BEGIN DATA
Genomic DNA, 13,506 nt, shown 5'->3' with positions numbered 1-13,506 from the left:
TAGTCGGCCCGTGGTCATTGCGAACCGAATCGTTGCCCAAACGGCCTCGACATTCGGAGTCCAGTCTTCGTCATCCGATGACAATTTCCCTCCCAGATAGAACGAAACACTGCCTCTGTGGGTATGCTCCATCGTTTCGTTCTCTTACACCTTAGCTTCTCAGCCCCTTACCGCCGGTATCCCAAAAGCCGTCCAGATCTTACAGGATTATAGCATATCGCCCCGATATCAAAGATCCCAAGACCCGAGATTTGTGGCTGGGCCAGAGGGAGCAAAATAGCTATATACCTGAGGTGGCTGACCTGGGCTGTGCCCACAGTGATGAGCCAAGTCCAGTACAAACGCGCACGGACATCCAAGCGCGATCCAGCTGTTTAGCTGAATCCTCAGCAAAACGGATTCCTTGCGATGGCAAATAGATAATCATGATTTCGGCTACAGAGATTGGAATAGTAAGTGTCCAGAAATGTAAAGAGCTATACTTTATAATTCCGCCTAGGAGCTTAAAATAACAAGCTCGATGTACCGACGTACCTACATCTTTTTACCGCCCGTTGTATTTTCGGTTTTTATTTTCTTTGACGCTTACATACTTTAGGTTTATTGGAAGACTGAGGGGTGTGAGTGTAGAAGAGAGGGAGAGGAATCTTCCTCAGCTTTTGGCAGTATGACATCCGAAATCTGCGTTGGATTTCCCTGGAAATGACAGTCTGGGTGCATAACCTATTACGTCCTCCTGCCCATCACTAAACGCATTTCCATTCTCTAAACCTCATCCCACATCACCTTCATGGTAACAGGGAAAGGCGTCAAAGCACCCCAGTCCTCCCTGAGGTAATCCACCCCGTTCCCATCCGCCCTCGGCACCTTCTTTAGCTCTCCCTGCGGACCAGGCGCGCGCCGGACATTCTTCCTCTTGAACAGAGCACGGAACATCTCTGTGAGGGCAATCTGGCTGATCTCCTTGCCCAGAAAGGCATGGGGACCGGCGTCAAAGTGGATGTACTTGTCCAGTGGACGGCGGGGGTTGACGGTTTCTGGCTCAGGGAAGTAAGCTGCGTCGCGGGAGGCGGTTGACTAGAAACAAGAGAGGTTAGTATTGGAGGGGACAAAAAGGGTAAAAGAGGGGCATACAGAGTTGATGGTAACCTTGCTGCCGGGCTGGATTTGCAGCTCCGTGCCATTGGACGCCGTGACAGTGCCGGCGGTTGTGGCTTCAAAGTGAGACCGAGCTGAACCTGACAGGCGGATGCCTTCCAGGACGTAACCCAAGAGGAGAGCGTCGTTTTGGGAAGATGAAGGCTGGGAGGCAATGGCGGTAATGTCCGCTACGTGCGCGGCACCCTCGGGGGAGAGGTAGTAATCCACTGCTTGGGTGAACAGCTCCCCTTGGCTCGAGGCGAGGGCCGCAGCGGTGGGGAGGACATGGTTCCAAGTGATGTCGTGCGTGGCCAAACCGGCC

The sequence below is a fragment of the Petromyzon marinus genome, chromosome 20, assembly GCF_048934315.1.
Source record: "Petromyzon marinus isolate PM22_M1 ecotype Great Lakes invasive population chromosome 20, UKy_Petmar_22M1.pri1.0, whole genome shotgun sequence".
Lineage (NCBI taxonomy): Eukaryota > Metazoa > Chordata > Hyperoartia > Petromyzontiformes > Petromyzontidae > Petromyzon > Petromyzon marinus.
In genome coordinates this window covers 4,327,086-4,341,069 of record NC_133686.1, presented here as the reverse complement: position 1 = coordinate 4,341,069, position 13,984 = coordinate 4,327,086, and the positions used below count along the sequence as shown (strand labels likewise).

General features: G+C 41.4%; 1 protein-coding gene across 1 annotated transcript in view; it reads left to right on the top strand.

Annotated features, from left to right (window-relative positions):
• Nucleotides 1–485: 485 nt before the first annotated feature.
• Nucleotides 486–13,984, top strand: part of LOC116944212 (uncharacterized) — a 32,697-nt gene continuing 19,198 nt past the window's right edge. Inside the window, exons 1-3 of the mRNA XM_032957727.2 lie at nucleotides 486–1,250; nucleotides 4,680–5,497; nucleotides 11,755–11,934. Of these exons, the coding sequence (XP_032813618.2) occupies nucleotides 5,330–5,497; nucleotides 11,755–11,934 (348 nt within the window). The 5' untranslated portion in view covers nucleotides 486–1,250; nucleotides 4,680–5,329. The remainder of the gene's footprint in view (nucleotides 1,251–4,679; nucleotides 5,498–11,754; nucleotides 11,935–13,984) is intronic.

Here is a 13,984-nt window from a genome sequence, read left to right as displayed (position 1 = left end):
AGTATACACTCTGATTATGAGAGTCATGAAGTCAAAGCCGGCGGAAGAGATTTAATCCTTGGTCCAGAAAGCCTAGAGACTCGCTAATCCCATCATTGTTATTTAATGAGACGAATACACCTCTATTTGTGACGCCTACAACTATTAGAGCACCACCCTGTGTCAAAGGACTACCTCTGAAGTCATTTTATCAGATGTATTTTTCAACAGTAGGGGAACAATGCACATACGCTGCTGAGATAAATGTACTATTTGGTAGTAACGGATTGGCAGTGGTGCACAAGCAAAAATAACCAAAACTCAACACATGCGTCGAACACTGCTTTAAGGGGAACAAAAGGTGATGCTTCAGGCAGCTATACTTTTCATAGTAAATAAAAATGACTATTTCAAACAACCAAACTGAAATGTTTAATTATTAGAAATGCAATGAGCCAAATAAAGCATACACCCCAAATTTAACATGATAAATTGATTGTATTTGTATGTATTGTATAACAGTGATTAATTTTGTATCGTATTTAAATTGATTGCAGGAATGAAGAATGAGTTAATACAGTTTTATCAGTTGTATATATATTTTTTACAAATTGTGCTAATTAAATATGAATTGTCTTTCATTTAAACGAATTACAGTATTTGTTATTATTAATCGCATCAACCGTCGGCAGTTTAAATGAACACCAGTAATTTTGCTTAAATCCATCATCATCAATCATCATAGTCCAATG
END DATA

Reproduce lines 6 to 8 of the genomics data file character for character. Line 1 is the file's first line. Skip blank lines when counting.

In genome coordinates this window covers 4,327,086-4,341,069 of record NC_133686.1, presented here as the reverse complement: position 1 = coordinate 4,341,069, position 13,984 = coordinate 4,327,086, and the positions used below count along the sequence as shown (strand labels likewise).

General features: G+C 41.4%; 1 protein-coding gene across 1 annotated transcript in view; it reads left to right on the top strand.

Annotated features, from left to right (window-relative positions):